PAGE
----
The U.S. is a participant in the Montreal Process. The member countries reached a non-binding agreement in 1995 on a framework of criteria and indicators (C&I) that provides a common definition of what characterizes sustainable management of temperate and boreal forests. Member countries in the Montreal Process today include the United States, Canada, Japan, New Zealand, Australia, Republic of Korea, Chile, Mexico, China, the Russian Federation, Uruguay, and Argentina. These countries encompass over 90 percent of the world's temperate and boreal forests, and 60 percent of all forests. Each nation assumes individual responsibility for the assessment of its own forests.
The Montreal Process C&I characterize the essential components of sustainable forest management, and provide a framework for discussing the importance and status of forests. There are seven criteria and sixty-seven indicators. They describe, at a national level, vital ecological functions and attributes of forests; the social and economic benefits that forests provide; and the overall policy and legal frameworks, institutions, and processes that enable society's efforts to achieve sustainable forest management.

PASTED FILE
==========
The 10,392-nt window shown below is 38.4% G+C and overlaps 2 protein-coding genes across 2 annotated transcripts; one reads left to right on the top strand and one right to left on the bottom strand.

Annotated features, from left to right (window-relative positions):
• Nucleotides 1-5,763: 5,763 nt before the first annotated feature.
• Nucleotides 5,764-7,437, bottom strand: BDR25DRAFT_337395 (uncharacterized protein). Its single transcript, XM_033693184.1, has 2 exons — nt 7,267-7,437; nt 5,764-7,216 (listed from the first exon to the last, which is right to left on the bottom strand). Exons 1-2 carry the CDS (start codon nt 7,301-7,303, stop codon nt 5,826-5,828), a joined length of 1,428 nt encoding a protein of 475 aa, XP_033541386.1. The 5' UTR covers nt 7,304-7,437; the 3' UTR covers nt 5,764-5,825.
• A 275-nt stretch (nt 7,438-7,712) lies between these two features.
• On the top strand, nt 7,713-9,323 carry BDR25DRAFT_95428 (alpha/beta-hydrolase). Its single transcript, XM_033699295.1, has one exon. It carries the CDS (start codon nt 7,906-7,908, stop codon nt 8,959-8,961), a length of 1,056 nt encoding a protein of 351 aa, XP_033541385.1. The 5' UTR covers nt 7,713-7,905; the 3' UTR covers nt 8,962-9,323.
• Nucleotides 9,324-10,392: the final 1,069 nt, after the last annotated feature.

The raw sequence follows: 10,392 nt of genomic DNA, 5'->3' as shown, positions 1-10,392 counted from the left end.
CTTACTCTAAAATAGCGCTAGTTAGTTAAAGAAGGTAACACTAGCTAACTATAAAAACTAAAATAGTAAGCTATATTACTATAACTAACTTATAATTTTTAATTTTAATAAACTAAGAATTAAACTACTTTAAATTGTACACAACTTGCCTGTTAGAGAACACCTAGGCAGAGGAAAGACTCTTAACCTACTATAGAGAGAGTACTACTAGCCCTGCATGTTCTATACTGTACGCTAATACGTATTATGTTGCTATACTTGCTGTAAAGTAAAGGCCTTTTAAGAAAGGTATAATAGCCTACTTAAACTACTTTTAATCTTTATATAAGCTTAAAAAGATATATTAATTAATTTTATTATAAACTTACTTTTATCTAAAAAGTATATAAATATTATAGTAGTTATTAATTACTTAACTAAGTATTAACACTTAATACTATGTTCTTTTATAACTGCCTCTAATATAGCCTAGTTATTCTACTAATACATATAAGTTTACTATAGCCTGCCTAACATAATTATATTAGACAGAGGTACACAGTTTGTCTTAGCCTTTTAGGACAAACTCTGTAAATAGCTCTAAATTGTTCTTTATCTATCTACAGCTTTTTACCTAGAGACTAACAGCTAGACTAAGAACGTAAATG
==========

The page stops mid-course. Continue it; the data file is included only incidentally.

The U.S. is applying the Montreal Process Criteria and Indicators (C&I) as a common framework for monitoring progress towards sustainable resource management at national, regional, state and local scales. The following multi-stakeholder processes are working towards applying the C&I to a variety of sectors and scales.